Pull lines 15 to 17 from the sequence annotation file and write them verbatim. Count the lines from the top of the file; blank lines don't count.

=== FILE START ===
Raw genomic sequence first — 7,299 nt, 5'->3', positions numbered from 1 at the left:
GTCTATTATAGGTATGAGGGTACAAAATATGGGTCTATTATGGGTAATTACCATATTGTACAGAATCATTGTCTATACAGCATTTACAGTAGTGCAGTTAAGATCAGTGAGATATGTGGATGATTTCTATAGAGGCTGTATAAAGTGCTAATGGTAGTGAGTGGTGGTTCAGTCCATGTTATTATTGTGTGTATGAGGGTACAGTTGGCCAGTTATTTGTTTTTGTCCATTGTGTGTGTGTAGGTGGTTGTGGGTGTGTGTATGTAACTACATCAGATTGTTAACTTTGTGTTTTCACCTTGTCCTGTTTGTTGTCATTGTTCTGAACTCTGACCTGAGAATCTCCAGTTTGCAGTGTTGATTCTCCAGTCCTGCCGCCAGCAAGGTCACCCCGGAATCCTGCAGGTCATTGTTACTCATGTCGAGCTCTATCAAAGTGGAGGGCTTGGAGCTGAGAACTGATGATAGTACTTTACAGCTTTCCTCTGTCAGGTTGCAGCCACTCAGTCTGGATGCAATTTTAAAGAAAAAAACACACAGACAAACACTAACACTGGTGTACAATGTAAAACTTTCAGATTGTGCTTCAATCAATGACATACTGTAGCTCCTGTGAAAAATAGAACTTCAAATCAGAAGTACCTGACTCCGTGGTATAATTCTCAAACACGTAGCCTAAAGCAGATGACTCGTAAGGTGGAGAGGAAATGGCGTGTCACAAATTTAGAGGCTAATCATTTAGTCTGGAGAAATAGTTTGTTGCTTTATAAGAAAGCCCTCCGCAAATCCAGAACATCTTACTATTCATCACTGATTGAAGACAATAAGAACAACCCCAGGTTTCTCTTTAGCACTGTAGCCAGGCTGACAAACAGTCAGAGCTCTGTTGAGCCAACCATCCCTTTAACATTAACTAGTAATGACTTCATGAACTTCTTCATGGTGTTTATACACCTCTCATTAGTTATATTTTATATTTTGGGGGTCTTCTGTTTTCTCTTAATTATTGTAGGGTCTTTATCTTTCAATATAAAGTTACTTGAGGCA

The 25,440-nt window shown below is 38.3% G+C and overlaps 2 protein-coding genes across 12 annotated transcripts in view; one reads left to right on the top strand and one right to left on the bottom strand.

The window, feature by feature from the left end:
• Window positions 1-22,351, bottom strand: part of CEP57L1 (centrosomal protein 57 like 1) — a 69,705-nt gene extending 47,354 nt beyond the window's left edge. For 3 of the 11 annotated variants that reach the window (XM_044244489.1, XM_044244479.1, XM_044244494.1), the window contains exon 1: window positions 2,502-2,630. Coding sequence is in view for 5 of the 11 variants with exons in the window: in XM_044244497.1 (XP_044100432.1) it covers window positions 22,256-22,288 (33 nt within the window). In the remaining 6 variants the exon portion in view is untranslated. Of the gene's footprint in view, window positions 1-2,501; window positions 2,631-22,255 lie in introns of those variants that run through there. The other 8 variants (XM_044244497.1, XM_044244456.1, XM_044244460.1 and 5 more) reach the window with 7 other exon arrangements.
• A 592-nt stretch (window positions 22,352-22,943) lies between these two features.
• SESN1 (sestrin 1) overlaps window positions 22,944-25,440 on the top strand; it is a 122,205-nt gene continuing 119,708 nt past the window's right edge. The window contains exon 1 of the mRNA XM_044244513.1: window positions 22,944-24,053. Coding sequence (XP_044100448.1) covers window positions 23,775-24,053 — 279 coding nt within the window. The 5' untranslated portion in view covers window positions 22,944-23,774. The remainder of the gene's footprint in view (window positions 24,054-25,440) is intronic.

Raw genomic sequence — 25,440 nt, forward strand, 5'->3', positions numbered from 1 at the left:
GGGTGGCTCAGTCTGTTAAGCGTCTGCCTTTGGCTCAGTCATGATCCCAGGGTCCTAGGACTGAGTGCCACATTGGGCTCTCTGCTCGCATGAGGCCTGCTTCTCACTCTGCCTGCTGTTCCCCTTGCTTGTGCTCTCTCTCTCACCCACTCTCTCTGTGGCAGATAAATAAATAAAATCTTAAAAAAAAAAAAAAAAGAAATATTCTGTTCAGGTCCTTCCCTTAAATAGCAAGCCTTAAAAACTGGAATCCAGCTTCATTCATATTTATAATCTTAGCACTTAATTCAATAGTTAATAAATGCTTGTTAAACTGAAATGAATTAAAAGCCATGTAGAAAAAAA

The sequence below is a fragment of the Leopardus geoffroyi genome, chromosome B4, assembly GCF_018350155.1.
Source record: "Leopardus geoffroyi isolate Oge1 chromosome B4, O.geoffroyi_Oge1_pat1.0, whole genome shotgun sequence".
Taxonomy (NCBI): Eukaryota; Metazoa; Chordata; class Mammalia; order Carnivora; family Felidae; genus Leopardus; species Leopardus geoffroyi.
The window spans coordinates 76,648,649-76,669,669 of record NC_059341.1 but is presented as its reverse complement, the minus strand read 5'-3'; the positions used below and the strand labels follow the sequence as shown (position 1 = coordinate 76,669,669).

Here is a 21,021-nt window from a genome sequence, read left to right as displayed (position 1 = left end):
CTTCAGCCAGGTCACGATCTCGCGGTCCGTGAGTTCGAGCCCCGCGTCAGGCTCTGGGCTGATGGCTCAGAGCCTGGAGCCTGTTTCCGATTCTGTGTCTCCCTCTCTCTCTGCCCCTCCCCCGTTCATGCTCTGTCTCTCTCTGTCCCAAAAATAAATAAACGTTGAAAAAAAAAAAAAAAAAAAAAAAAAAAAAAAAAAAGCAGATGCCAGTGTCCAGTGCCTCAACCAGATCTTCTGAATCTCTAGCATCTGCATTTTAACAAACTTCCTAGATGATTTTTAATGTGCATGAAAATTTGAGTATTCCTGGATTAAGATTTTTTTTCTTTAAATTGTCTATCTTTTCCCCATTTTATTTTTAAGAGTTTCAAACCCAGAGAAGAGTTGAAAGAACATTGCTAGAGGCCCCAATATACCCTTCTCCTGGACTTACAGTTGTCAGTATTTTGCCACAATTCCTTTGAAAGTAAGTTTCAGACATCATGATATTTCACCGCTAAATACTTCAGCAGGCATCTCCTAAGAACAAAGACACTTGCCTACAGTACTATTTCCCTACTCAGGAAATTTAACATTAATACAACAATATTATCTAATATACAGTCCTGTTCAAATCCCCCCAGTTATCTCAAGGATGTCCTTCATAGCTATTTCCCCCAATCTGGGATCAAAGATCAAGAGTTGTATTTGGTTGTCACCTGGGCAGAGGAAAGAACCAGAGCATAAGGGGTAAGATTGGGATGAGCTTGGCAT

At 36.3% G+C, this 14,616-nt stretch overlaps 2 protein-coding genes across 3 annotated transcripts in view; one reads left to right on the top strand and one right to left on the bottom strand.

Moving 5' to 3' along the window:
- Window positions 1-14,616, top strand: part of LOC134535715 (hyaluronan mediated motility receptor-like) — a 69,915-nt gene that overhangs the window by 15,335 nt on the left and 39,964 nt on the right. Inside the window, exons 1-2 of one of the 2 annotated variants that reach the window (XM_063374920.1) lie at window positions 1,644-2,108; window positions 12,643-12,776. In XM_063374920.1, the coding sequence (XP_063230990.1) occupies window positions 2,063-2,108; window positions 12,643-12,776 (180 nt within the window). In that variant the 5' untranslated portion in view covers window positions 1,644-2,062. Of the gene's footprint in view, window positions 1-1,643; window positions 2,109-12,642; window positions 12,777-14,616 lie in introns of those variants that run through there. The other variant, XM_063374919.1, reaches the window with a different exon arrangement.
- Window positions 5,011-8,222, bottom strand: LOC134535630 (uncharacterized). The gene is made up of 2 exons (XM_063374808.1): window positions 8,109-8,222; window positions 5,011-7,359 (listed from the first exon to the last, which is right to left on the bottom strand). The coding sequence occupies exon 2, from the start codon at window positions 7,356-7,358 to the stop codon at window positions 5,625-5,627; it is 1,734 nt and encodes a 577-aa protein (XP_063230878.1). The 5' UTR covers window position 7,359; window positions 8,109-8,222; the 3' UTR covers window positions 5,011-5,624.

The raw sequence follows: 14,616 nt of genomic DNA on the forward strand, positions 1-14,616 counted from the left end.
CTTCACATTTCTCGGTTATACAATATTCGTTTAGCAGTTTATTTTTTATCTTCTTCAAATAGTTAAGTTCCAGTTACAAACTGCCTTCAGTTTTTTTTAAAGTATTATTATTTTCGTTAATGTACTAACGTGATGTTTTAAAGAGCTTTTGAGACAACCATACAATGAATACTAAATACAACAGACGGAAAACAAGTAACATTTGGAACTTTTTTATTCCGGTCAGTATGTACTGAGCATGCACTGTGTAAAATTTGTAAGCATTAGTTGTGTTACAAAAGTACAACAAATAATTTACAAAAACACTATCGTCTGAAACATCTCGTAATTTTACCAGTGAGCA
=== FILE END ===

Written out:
CTTCAGCCAGGTCACGATCTCGCGGTCCGTGAGTTCGAGCCCCGCGTCAGGCTCTGGGCTGATGGCTCAGAGCCTGGAGCCTGTTTCCGATTCTGTGTCTCCCTCTCTCTCTGCCCCTCCCCCGTTCATGCTCTGTCTCTCTCTGTCCCAAAAATAAATAAACGTTGAAAAAAAAAAAAAAAAAAAAAAAAAAAAAAAAAAAGCAGATGCCAGTGTCCAGTGCCTCAACCAGATCTTCTGAATCTCTAGCATCTGCATTTTAACAAACTTCCTAGATGATTTTTAATGTGCATGAAAATTTGAGTATTCCTGGATTAAGATTTTTTTTCTTTAAATTGTCTATCTTTTCCCCATTTTATTTTTAAGAGTTTCAAACCCAGAGAAGAGTTGAAAGAACATTGCTAGAGGCCCCAATATACCCTTCTCCTGGACTTACAGTTGTCAGTATTTTGCCACAATTCCTTTGAAAGTAAGTTTCAGACATCATGATATTTCACCGCTAAATACTTCAGCAGGCATCTCCTAAGAACAAAGACACTTGCCTACAGTACTATTTCCCTACTCAGGAAATTTAACATTAATACAACAATATTATCTAATATACAGTCCTGTTCAAATCCCCCCAGTTATCTCAAGGATGTCCTTCATAGCTATTTCCCCCAATCTGGGATCAAAGATCAAGAGTTGTATTTGGTTGTCACCTGGGCAGAGGAAAGAACCAGAGCATAAGGGGTAAGATTGGGATGAGCTTGGCAT

At 36.3% G+C, this 14,616-nt stretch overlaps 2 protein-coding genes across 3 annotated transcripts in view; one reads left to right on the top strand and one right to left on the bottom strand.

Moving 5' to 3' along the window: